By Mary Barber, MD, and Serena Yuan Volpp, MD

The other day, our friend Sheila and her daughter Maya were talking about growing up. Sheila told her daughter, "Honey, when you grow up, I promise you'll find a nice boy to marry who will love you." Maya, who is eight years old, replied, "But Mom, I could marry a girl." Sheila stood corrected. They live in Massachusetts.

Same-sex marriage has been legal in Massachusetts for five years now, and the law has begun to affect the way children and adolescents are able to envision their domestic futures. Of course, Maya is not old enough to understand what the concepts of heterosexuality and homosexuality really mean. Whether or not she herself grows up to be gay, she already has a wider view of the world’s possibilities than do many of the grown-ups around her.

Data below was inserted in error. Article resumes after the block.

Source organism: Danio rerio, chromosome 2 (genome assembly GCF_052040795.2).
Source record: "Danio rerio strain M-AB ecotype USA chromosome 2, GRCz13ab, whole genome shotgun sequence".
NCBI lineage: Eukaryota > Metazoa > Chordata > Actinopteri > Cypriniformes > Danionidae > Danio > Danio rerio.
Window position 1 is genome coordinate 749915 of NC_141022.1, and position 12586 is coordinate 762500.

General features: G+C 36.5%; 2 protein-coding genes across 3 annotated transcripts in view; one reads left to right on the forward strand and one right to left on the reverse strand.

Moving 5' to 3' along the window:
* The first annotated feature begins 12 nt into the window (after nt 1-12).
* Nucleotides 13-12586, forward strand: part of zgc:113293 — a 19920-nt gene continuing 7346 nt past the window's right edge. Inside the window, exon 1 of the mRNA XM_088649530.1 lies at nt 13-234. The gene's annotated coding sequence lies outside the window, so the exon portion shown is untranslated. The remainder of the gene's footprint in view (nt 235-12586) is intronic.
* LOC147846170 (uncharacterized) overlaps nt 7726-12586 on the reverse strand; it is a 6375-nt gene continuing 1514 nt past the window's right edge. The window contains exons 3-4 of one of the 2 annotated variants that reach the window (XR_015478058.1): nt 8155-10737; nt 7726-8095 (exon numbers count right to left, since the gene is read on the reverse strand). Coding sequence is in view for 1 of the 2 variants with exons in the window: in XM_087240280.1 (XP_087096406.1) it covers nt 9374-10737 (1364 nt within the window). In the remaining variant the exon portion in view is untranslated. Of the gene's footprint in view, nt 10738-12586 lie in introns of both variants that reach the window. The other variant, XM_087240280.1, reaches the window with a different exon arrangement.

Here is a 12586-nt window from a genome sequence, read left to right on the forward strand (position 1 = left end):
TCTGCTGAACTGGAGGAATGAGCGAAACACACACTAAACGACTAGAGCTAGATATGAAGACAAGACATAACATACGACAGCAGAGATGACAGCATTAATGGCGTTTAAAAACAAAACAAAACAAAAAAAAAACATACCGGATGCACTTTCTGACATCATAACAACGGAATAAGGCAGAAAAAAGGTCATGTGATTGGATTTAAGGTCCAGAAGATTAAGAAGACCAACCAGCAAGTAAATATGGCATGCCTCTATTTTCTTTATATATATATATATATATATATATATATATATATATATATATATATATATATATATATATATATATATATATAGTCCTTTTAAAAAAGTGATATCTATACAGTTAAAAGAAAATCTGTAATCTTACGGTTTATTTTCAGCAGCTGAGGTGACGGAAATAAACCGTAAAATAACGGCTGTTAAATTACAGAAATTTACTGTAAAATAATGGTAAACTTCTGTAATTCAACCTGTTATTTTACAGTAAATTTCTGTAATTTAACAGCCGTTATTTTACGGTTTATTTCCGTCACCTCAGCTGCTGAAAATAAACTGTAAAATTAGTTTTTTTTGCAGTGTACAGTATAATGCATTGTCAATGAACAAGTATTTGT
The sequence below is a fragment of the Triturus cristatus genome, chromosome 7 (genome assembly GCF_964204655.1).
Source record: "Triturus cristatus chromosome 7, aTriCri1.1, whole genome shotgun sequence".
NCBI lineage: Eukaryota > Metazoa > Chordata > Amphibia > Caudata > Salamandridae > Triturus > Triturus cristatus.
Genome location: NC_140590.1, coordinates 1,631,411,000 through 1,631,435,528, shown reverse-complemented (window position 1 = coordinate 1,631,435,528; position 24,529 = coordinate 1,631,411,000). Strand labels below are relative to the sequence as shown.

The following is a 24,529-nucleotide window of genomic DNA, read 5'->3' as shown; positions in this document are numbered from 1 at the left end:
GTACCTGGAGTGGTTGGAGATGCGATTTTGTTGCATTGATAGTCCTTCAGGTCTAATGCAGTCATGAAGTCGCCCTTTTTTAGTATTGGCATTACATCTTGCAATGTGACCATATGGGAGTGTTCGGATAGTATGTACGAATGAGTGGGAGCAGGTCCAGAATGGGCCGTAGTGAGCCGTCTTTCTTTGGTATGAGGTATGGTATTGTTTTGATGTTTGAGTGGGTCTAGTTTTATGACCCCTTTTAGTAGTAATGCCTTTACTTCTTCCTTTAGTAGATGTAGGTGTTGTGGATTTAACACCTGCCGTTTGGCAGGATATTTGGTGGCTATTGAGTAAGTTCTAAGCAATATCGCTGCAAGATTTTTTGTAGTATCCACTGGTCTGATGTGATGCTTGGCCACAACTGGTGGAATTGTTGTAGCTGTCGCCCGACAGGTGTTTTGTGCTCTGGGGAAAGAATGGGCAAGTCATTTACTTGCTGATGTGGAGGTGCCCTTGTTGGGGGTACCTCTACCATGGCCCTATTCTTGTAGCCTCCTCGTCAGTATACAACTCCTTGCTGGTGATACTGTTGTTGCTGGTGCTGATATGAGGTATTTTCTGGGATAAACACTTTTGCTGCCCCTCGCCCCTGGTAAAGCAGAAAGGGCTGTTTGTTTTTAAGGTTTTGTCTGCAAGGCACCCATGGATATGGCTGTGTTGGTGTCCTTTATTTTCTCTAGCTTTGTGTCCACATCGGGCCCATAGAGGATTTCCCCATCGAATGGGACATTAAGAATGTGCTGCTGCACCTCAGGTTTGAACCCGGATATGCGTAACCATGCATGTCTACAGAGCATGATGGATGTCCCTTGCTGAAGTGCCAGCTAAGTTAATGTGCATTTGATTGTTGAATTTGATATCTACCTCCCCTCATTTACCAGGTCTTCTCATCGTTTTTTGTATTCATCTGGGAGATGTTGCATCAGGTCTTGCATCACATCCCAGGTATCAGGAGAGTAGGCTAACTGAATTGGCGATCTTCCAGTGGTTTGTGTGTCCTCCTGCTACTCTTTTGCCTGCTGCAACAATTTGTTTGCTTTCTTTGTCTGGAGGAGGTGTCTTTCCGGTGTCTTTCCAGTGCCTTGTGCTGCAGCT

So, when do kids become aware that they are gay or lesbian? Kids who grow up to be gay don't wake up one day at age 12 or 13 and say, “Hey, I’m gay!” Recognizing one’s own sexuality is a long and often challenging process. When kids grow up in a world that assumes everyone will grow up to be heterosexual, those kids who grow up to be gay, lesbian, or bisexual face extra developmental challenges. Kids taunt each other on the playground with the word "faggot" without fully understanding or thinking about what that word means. That affects a kid’s self esteem when -- sometimes years later -- he connects that word, and the pain of being teased, with sexual or romantic feelings he has for someone of the same sex.

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